What is a root canal?

Root canal therapy is a type of dental procedure used to preserve a tooth after the pulp of the tooth has become inflamed or infected. This is typically caused by a deep cavity or physical trauma to the face or teeth.

Dental pulp is the soft tissue found inside the tooth containing connective tissue, nerves, and blood vessels.

During a root canal, a dentist or endodontist will clean out the infected tissue from your pulp chamber, then disinfect, fill, and seal the tooth. In most cases, a crown will be placed on top of the tooth structure to prevent cracking or chipping.

root canal procedure, root canal illustration, what to expect during a root canal

A root canal procedure allows your dentist to preserve (not save) an infected tooth by removing infected tissue and sealing it.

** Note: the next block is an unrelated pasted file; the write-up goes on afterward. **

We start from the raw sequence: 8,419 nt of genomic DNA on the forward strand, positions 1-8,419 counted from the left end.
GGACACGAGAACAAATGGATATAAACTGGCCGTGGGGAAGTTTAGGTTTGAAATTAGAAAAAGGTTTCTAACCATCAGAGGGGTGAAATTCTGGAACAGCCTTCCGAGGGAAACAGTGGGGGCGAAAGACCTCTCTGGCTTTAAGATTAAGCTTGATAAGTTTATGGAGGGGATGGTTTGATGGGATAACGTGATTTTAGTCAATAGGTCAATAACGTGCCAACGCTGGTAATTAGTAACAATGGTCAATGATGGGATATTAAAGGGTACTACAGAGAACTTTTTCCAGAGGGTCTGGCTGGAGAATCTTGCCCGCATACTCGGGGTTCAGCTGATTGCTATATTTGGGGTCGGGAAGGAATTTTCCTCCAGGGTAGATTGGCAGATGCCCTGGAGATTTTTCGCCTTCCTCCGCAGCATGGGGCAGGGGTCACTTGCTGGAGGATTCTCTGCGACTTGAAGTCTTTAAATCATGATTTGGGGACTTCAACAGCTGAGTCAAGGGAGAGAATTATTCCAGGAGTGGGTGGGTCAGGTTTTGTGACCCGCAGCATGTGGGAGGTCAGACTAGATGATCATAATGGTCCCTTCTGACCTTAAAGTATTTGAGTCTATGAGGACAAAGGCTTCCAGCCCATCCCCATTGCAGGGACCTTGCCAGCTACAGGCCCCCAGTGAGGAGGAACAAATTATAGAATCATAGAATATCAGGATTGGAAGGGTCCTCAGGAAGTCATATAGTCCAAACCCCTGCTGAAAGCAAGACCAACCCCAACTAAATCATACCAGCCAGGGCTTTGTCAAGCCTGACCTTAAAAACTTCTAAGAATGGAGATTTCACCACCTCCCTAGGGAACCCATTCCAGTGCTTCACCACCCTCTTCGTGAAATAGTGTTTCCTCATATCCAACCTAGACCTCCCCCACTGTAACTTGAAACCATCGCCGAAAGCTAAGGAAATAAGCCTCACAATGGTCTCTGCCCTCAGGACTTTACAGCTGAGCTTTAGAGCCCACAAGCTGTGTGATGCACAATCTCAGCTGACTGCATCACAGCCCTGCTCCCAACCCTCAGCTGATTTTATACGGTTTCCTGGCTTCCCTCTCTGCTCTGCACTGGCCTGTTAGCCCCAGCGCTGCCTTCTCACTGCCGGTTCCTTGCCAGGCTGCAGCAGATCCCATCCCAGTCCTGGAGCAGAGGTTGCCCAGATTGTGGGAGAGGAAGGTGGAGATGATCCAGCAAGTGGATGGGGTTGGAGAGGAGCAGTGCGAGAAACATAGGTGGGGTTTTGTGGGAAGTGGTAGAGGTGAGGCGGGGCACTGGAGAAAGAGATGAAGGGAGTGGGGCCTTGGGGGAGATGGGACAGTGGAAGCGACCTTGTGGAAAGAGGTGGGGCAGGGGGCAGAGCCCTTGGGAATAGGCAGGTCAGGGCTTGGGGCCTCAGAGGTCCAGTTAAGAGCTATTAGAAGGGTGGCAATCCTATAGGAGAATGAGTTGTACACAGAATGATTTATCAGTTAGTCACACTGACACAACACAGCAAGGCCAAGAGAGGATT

Root canal procedures may also be referred to as:

  • Root canals
  • Endodontic treatment
  • Root canal therapy
  • Root canal treatment

Root canals are an appropriate treatment for a tooth with irreversible pulpitis. 

Pulpitis, or inflammation of the tooth pulp, can be reversible or irreversible. Once the nerve tissue has died as the pulp’s infection has spread, irreversible pulpitis results.

At that point, a tooth cannot be saved as a living structure.

tooth anatomy, inside of a tooth, outside of a tooth, tooth diagram

A root canal procedure can “preserve” a tooth, but not “save” it. 

By the time you need a root canal, it’s too late to save the life of the tooth because it’s already infected and dying. 

Some people refer to this as “mummifying” a dead tooth.

Preserving tooth structure benefits your oral health because it won’t affect orthodontic growth or your bite. If your dentist extracts a diseased tooth without filling its space with an implant, your teeth may shift and cause orthodontic problems.